Key Points: 


  • Star Entertainment (SGR) is trading at a 45% discount to Morningstar's fair value estimate
  • The company's share price has tumbled on the back of regulatory and compliance issues
  • Angus Hewitt says investors should require a greater margin of safety, but that market pessimism is overblown
  • Star will report half year earnings this week



Angus Hewitt
: So, there's a few challenges facing Star. There's really three of them. So, first, regulation in New South Wales and Queensland. The casino regulators in each of those states has found Star unsuitable to hold a casino license. And they've also got a fine from AUSTRAC, which appears likely. Secondly, you've got increased casino levies in New South Wales proposed by the current government, which looks set to hit Star at about or a bit over $100 million a year from 2024. And then, thirdly, you've got competition. So, Crown Sydney has opened up in August last year and that's competing with Star Sydney, which is the vast majority of Star's earnings is in the Sydney casino.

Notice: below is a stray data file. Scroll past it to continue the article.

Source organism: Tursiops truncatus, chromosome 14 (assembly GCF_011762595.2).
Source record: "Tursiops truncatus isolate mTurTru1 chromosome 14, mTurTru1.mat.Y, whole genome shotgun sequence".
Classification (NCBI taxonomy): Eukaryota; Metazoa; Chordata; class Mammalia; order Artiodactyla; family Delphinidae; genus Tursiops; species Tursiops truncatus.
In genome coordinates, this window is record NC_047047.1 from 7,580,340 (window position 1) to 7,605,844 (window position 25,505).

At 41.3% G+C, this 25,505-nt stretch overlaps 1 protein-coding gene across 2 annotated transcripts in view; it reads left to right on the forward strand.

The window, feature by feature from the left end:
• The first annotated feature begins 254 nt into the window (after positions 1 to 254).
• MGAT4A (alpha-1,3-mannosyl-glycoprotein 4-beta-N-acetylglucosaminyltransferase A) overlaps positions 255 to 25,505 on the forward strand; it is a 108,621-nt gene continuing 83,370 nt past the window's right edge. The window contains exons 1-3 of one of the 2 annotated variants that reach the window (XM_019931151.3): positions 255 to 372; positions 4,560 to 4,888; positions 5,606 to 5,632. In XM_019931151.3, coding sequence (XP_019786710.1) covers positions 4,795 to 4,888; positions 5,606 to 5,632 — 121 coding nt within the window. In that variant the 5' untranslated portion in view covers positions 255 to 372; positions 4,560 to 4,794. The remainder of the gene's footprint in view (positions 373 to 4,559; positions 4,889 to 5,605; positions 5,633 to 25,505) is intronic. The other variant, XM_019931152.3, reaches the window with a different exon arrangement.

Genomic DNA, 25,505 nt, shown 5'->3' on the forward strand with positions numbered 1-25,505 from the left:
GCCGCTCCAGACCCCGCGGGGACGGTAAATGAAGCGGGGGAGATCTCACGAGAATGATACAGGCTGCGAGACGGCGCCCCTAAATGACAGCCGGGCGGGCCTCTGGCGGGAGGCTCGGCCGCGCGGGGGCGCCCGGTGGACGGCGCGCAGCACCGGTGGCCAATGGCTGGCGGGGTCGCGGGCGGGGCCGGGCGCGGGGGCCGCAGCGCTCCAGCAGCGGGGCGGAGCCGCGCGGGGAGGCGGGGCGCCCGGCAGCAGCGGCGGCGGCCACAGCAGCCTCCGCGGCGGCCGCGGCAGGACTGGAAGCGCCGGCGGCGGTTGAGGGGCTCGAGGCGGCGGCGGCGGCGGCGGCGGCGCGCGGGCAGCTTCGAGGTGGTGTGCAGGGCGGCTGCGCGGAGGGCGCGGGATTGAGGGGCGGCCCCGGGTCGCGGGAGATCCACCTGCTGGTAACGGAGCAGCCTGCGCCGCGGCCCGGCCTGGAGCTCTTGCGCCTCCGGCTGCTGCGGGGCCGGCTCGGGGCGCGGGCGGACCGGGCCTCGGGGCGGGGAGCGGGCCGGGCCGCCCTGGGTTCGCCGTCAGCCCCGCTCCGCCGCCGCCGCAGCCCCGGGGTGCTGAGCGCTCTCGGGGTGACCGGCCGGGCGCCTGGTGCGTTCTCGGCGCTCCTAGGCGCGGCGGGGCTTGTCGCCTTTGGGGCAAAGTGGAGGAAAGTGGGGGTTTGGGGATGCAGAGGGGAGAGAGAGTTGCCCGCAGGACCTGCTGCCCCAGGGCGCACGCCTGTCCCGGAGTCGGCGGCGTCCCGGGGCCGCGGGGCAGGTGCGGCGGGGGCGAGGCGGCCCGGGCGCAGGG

Yeah, we do. So, on the regulatory side of things, there's increased costs coming here. So, in order to prove suitability Star is needed to bolster, particularly, its compliance team. It's going to report additional costs of about $20 million. That's $40 million for the whole year. About half of those are going to be recurring. And there's also been some operational changes as well, so increased number of excluded patrons and reduced level of complementary services in private rooms is also weighing on their revenue at Star Sydney. But we do think Star will eventually prove suitability in both Sydney and in its Queensland casinos and ultimately, maintain its casino licenses. We think that this increased uncertainty in New South Wales and Queensland does mean investors should require a greater margin of safety. But at current depressed prices, we think Star presents a good opportunity for investors to capitalize on pessimism, which we think has become overblown.